AO World, the largest online-only seller of white goods and electricals in the UK, will release preliminary results covering the 12 months to the end of March this morning after they were delayed to provide more time for the auditing process.
The company has come into its element during the pandemic as consumers were forced to shop for everything from fridges to tablets online whilst stores were closed. AO World has already revealed that revenue jumped 62% in the year to £1.66 billion, and revealed growth had accelerated in the fourth quarter to set it up for another year of growth.
The performance in the UK will be closely watched as lockdown rules have been eased and shops have reopened since the end of March, and investors will want to see evidence that people are still willing to buy big-ticket items online rather than in-store.
AO World has also provided a glimpse into what to expect in terms of earnings, with adjusted Ebitda set to soar to a range of £63 million to £72 million, marking a huge improvement from the £19.6 million booked the year before. Building on that guidance, analysts are expecting pretax profit at the bottom-line to jump to £40.1 million from just £1.5 million the year before and for EPS to soar to 6.24p from 0.38p.
Associated British Foods
AB Foods is due to release a trading update this morning to provide insight into how it has performed since it released interim results back in April.
Although demand for its food-based businesses has increased since the pandemic started, it has been more than offset by the steep decline in sales at Primark during lockdown.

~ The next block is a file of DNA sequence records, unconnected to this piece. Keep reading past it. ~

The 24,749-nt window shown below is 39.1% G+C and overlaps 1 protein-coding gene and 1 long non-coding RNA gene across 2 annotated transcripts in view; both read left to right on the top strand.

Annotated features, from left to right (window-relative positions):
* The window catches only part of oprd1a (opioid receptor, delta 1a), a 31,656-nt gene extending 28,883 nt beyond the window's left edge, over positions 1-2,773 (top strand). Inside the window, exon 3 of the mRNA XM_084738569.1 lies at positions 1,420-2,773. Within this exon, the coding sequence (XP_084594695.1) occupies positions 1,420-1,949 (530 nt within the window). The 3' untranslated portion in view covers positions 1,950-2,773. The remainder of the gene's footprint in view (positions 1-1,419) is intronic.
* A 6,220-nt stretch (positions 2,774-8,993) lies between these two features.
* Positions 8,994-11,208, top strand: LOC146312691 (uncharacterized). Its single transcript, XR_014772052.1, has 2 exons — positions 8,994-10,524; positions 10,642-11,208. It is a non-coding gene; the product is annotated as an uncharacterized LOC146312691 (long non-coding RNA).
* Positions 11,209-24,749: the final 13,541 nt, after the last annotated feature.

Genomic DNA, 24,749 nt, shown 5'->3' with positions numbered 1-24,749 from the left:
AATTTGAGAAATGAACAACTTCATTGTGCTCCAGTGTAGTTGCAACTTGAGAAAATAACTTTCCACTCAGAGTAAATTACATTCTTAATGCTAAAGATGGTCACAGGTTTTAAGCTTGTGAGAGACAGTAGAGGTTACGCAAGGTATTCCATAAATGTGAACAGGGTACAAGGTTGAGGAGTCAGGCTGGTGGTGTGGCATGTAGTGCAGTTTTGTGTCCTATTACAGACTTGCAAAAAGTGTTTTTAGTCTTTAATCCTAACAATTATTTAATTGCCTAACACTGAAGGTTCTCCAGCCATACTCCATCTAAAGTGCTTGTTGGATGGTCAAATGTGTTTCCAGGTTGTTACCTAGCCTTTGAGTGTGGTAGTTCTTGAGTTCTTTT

The company’s trading updates only focus on revenue and the focus will be on how Primark, which lost out during the pandemic due to its lack of online presence, is performing now that stores are reopen and restrictions have relaxed. Its last update came just over a week after stores started to welcome customers back again in April, but the company said demand was already showing the ‘relevance and appeal of our value-for-money offering’.
Primark accounts for the bulk of earnings and is the driver of cashflow in normal times, so its recovery is key to returning AB Foods to growth. That is even more important considering demand its food-based business will soften in the second half.
Micro Focus will release interim results covering the six months to the end of April later today, at around 1230 BST.
The company, which provides enterprise software to businesses and organisations around the world, has already revealed that revenue fell 5% at constant currency to $1.4 billion. Strong growth in licensing, partly thanks to weak comparatives from being disrupted by the pandemic last year, was countered by declines in revenue from maintenance and consulting work, as well as a fall in recurring revenue from its Software-as-a-Service unit.
Analysts are expecting adjusted Ebitda to drop to $502.0 million from $552.2 million the year before.
Today will also see new chief financial officer Matt Ashley, who has previously worked as CFO at William Hill, take up his role on the board.
Investors will also want to hear more about its new long-term partnership with Amazon Web Services and how its recovery is progressing, with Micro Focus aiming to stabilise revenue and generate sustainable cashflow.
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